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The Financial Express

Vaccine for students, others

| Updated: November 09, 2021 22:03:44


-Representational image -Representational image

The launching of the Covid-19 vaccination programme for school students is, indisputably, a welcome development. But as observed on the very first day, a messy situation might be overshadowing the programme. Yet people tried their best to feel upbeat. Although schools and a few colleges reopened over two weeks ago, prompting guardians to expect the institutions to begin vaccination soon for students, the ground reality comprised gloomy pictures. Despite feeling the urgency of sending their children aged 12-17 to school, the guardians had been waiting for the vaccination campaign to start at schools. According to the school authorities, attendance at the institutions had yet to be satisfactory since their opening, as parents were visibly reluctant to send their wards to school unprotected. But the state of vaccination on the opening day couldn't be termed an auspicious start.

Almost all the school and college-based vaccine centres in Dhaka had the same bitter experiences in the opening phase starting from Nov 1. The students at eight vaccination centres in Dhaka are set to receive Pfizer vaccines. Characterised by widespread mismanagement --- which included delay in the supply and administering of the vaccine doses and their quantity less than that promised, thus keeping students and their guardians in tormenting wait, collapse of the health guidelines and other irregularities have, apparently, marred the campaign's spirit. One hopes this messy phase will eventually be over. Bangladesh cannot afford to grapple with these adversities for long. Being dependent on both donated and purchased vaccines to inoculate '80 per cent' of the country's population, a country like Bangladesh just cannot let its vaccination programme be trifled with.  Of its vast population, a sizeable number are students --- considered the future of the country.

The policymakers and the higher authorities must be aware of the fact that a significant number of these young people live in the remote areas in villages. To speak forthrightly, these students cannot be left in the lurch. But it's also true the government is hamstrung by many limitations --- especially those related to vaccine purchase from overseas countries. However, as reported in the media, given its present stock the government is confident of administering 5,000 doses a day from each centre. It plans to inoculate 40,000 children a day in Dhaka. It sounds good, and bodes well for the guardians worried about the vulnerability of their 12-17 years old children.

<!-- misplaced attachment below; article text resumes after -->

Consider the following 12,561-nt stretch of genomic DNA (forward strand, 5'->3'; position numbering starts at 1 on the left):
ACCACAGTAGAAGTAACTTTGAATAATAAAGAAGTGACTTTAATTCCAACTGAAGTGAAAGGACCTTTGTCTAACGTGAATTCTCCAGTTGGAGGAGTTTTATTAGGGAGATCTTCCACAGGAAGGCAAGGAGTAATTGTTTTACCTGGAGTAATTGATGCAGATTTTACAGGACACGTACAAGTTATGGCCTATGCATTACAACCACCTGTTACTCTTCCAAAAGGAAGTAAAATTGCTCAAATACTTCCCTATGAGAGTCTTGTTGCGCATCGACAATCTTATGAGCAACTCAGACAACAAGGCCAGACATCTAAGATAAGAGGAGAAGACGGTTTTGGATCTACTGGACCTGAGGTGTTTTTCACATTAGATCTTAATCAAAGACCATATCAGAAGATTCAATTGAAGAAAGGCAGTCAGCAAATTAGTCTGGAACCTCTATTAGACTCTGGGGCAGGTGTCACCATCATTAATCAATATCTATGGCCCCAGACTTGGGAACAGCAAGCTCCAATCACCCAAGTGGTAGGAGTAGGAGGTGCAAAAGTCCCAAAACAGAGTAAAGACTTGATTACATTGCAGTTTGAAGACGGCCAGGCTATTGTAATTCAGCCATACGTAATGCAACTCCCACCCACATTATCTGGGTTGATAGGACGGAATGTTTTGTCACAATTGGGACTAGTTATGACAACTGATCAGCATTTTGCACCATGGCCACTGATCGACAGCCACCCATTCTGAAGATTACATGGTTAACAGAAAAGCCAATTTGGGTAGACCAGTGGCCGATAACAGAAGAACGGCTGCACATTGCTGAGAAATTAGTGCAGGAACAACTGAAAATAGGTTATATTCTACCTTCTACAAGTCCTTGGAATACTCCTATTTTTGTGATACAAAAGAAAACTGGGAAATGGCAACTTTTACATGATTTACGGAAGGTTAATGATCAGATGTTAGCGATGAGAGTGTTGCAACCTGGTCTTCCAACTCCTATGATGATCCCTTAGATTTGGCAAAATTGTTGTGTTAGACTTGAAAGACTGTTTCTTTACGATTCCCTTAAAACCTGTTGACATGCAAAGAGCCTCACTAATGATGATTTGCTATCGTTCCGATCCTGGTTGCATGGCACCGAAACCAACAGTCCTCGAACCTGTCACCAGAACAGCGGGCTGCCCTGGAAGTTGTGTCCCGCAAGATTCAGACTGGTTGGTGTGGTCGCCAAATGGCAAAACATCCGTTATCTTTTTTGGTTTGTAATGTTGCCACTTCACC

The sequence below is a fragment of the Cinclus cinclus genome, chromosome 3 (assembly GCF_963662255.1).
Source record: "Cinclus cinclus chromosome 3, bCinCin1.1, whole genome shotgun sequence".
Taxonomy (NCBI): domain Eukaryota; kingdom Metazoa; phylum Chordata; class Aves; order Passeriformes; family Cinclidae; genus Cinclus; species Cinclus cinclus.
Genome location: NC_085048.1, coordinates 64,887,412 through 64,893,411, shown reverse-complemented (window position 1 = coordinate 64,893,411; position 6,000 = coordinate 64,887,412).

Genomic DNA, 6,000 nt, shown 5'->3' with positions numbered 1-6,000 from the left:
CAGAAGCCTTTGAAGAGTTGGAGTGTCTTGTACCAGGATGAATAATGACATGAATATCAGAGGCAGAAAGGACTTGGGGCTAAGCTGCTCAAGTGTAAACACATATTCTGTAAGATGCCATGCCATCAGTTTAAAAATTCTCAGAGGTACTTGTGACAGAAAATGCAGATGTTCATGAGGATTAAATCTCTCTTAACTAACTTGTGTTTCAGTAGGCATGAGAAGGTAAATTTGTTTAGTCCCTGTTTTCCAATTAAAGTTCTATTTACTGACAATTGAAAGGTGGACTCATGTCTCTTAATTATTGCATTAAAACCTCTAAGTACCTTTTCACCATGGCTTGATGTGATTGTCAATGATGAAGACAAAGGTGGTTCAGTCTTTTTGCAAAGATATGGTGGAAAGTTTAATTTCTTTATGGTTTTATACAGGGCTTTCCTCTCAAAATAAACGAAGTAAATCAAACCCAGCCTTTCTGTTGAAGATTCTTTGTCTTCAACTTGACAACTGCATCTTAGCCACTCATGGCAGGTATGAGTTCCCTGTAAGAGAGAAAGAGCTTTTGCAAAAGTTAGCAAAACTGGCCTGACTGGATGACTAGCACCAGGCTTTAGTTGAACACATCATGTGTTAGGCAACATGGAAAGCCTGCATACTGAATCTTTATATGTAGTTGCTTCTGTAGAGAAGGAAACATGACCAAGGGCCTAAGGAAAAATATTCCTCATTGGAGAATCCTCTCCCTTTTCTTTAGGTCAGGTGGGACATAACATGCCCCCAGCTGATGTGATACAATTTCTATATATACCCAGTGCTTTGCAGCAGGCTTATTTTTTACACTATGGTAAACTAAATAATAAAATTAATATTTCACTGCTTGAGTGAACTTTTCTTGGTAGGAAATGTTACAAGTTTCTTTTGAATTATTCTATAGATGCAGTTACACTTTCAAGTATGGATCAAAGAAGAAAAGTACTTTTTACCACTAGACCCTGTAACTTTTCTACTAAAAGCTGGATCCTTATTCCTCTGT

To add to this comfortable portrayal of the vaccine scenario in the country, the Covid-19 Vaccine Management Taskforce Committee of the DGHS has reportedly said it had plans to set up vaccination centres (for students only) in every district. Moreover, the Department of Information and Communication Technology has said 474,835 students studying at different educational institutions have submitted their National Identity Card numbers. A total of 131,771 students have already registered with the Surokkha site for the vaccine. However, there are people, who have discovered an attitude of neglect towards the elderly citizens, especially the underprivileged. The attitude is dormant in a segment of the authorities. Notwithstanding the several mass inoculation campaigns across the country, many still remain unvaccinated. These omissions are blamed on the people themselves, who have difficulty doing their registration online. Few could manage the fixed charges required for online registration at 'commercial centres'. Most of them belong to the far-flung rural areas and communities. The authorities can organise vaccinations for the left-out elderly people alongside students. The nation can ill afford to remain oblivious of them.

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